What about three to five?

Next day?

There is a lot of value in beating the other guy to the finish line. And by value, I mean more money.

When you buy a movie ticket online, rather than waiting in line at the theater you usually pay a small transactional convenience fee. For the movie ticket portal, all of those fees add up.

In real estate, the convenience of living near more desirable locations comes with a higher land value.

So, for your target customers what idea would be convenient for them? What would be faster?

That has a higher value.

People will flock to you if you make things more convenient for them.

Risk Reduction

Was there a problem before with the last guy that took that order? Maybe one lurking out there in the future?

There could be a lot at stake. Your customer’s reputation for example. They can’t afford to screw it up.

That’s why they need you.

Maybe there is an event date that can’t be missed? Your client won’t have to worry because you have the skill and expertise to pull it off.

On the other hand, maybe they want to decorate an expensive item, like a North Face jacket, or another high-end garment. Those jobs don’t go to just any Joe-Blow decorator.

If you think you have the chops to handle work like this, there are plenty of folks that will send orders your way. These aren’t the penny pincher types either.

How are you demonstrating that your shop is the one to trust?


Oh yeah.

Just how much fun is in your process? Can you make the experience fun and memorable?

You can start by having your staff just be themselves. There’s nothing better than authentic, personable humor.

Don’t stifle personalities.

If you can, inject some funky whimsy into your branding. Don’t take yourself or your company too seriously.

When your customers interact with your company in a fun and quirky way, especially on social media, this is a golden opportunity to jump in and engage.

Fun can be other talents too. Maybe your shop is loaded with musical talent. Turn it up! Let’s hear the jam session by the presses.

So let your guard down and be yourself.

People like doing business with other people because they like them. How fun and likable is your shop?


People want to know that you care about the environment.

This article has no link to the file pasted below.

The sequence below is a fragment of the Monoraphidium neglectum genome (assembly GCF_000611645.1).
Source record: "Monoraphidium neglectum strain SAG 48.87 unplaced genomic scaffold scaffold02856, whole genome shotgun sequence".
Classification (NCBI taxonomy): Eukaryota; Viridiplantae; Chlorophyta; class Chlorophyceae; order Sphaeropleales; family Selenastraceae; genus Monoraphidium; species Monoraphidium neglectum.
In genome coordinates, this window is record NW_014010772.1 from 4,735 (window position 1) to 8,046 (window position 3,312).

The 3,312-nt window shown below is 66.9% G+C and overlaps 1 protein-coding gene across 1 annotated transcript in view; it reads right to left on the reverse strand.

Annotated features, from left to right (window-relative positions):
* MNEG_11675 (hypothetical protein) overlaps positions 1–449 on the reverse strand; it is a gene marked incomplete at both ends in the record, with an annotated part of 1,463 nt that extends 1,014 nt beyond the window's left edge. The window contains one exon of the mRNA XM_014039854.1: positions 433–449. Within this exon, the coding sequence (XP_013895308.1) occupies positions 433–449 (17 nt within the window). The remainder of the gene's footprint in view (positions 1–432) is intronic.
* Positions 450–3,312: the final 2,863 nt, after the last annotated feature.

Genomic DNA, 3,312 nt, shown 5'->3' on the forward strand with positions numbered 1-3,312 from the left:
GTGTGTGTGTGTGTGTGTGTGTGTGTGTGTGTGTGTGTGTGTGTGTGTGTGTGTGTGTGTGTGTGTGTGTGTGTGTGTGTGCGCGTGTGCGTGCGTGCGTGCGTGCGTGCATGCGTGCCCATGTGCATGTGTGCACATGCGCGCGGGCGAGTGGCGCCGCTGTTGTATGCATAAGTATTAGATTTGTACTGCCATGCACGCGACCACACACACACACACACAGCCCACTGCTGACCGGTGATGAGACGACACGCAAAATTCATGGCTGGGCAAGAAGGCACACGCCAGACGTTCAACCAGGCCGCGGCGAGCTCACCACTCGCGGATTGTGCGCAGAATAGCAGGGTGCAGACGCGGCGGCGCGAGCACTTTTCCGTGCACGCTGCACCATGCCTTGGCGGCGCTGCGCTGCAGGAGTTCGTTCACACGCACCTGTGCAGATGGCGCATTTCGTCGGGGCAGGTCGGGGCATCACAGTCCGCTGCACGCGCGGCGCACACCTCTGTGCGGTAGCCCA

Don’t just stick to using recycled or organic apparel blanks. That’s great but look to building a proper sustainability program and make your efforts come full circle.

Sustainability, when marketed correctly can be the difference builder in getting work. However, there’s a fine line between touting how your process is better and greenwashing.

Be careful.

For shops that truly want to walk the walk, look into getting your company to be third party sustainability audited through a program like the Sustainable Green Printing Partnership.

This shows everyone you are serious about sustainability and have committed to doing things the right way.

Then when you market that you can decorate on an organic or recycled t-shirt, the print will be sustainable too.

Understanding Pain Points

Pain points are opportunities for you.

But to unravel what matters most to different customers, you need to be asking questions. That conversation can help you understand what your customer truly values.

What do they need?

The answers will help you focus your approach and increase your sales.

Don’t start the conversation immediately by jumping into quoting. Instead, ask “What are you using these shirts for”? 

Get them to talk about the purpose.

About what they did last year.

What does success look like for the shirt they want to create?

Another great question is, “What don’t you want?” Get them to spill the beans on what might irritate them, or cause the order to be seen as a failure.

Put these pieces together before you start the quoting process.

When you understand the big picture, you can see the opportunity for you much clearer.


Production Manager Tool

From day one, we’ve been devoted to making InkSoft the most useful tool for printing and customization professionals across the industry. While thousands of users are growing their businesses with InkSoft Stores and the Design Studio, we know we still have a lot of work to do to help print shops run more efficiently.

The next big step is a production management tool. We want to bring InkSoft full circle by providing a powerful way for you to streamline production and communication, ultimately boosting profitability and reducing costly mistakes. Not to mention, solving the challenges outlined in this article.

Content here.
Content here.